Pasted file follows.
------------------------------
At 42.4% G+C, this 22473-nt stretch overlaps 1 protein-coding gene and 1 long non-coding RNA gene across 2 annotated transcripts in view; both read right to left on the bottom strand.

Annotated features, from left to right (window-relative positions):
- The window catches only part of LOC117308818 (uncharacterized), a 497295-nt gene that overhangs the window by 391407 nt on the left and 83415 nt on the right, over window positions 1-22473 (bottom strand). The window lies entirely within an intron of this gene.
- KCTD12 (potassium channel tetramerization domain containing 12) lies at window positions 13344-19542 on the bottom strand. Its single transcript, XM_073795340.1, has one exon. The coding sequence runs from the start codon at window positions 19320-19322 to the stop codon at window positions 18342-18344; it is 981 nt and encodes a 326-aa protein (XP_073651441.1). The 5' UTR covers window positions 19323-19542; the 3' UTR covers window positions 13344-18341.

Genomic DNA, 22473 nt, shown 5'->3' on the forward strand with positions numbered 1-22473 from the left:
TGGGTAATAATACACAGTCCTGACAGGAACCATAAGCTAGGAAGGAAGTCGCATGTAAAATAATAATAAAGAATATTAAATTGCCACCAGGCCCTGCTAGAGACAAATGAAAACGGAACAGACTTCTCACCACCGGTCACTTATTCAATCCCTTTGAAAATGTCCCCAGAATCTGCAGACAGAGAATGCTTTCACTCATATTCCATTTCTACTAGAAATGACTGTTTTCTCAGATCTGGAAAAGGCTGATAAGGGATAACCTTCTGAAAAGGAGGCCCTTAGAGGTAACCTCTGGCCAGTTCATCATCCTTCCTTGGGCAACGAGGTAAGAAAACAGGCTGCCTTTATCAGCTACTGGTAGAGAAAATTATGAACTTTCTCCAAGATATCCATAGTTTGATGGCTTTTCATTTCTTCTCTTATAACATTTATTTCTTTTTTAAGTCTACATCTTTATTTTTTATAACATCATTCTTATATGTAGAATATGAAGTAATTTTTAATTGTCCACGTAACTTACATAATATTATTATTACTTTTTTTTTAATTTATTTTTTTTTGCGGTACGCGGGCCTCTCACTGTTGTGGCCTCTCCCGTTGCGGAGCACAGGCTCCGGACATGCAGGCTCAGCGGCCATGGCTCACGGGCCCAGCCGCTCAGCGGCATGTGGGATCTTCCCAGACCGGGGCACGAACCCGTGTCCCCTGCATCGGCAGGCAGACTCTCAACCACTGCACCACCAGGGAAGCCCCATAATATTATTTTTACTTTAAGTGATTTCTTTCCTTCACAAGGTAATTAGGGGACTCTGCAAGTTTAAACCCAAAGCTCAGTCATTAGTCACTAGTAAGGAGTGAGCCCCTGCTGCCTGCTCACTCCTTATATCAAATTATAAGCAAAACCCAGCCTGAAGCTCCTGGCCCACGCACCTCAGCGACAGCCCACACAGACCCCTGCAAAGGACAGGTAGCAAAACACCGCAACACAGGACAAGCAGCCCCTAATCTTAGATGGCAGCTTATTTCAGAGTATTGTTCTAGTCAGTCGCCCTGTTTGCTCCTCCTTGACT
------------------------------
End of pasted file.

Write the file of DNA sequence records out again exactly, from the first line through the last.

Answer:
At 42.4% G+C, this 22473-nt stretch overlaps 1 protein-coding gene and 1 long non-coding RNA gene across 2 annotated transcripts in view; both read right to left on the bottom strand.

Annotated features, from left to right (window-relative positions):
- The window catches only part of LOC117308818 (uncharacterized), a 497295-nt gene that overhangs the window by 391407 nt on the left and 83415 nt on the right, over window positions 1-22473 (bottom strand). The window lies entirely within an intron of this gene.
- KCTD12 (potassium channel tetramerization domain containing 12) lies at window positions 13344-19542 on the bottom strand. Its single transcript, XM_073795340.1, has one exon. The coding sequence runs from the start codon at window positions 19320-19322 to the stop codon at window positions 18342-18344; it is 981 nt and encodes a 326-aa protein (XP_073651441.1). The 5' UTR covers window positions 19323-19542; the 3' UTR covers window positions 13344-18341.

Genomic DNA, 22473 nt, shown 5'->3' on the forward strand with positions numbered 1-22473 from the left:
TGGGTAATAATACACAGTCCTGACAGGAACCATAAGCTAGGAAGGAAGTCGCATGTAAAATAATAATAAAGAATATTAAATTGCCACCAGGCCCTGCTAGAGACAAATGAAAACGGAACAGACTTCTCACCACCGGTCACTTATTCAATCCCTTTGAAAATGTCCCCAGAATCTGCAGACAGAGAATGCTTTCACTCATATTCCATTTCTACTAGAAATGACTGTTTTCTCAGATCTGGAAAAGGCTGATAAGGGATAACCTTCTGAAAAGGAGGCCCTTAGAGGTAACCTCTGGCCAGTTCATCATCCTTCCTTGGGCAACGAGGTAAGAAAACAGGCTGCCTTTATCAGCTACTGGTAGAGAAAATTATGAACTTTCTCCAAGATATCCATAGTTTGATGGCTTTTCATTTCTTCTCTTATAACATTTATTTCTTTTTTAAGTCTACATCTTTATTTTTTATAACATCATTCTTATATGTAGAATATGAAGTAATTTTTAATTGTCCACGTAACTTACATAATATTATTATTACTTTTTTTTTAATTTATTTTTTTTTGCGGTACGCGGGCCTCTCACTGTTGTGGCCTCTCCCGTTGCGGAGCACAGGCTCCGGACATGCAGGCTCAGCGGCCATGGCTCACGGGCCCAGCCGCTCAGCGGCATGTGGGATCTTCCCAGACCGGGGCACGAACCCGTGTCCCCTGCATCGGCAGGCAGACTCTCAACCACTGCACCACCAGGGAAGCCCCATAATATTATTTTTACTTTAAGTGATTTCTTTCCTTCACAAGGTAATTAGGGGACTCTGCAAGTTTAAACCCAAAGCTCAGTCATTAGTCACTAGTAAGGAGTGAGCCCCTGCTGCCTGCTCACTCCTTATATCAAATTATAAGCAAAACCCAGCCTGAAGCTCCTGGCCCACGCACCTCAGCGACAGCCCACACAGACCCCTGCAAAGGACAGGTAGCAAAACACCGCAACACAGGACAAGCAGCCCCTAATCTTAGATGGCAGCTTATTTCAGAGTATTGTTCTAGTCAGTCGCCCTGTTTGCTCCTCCTTGACT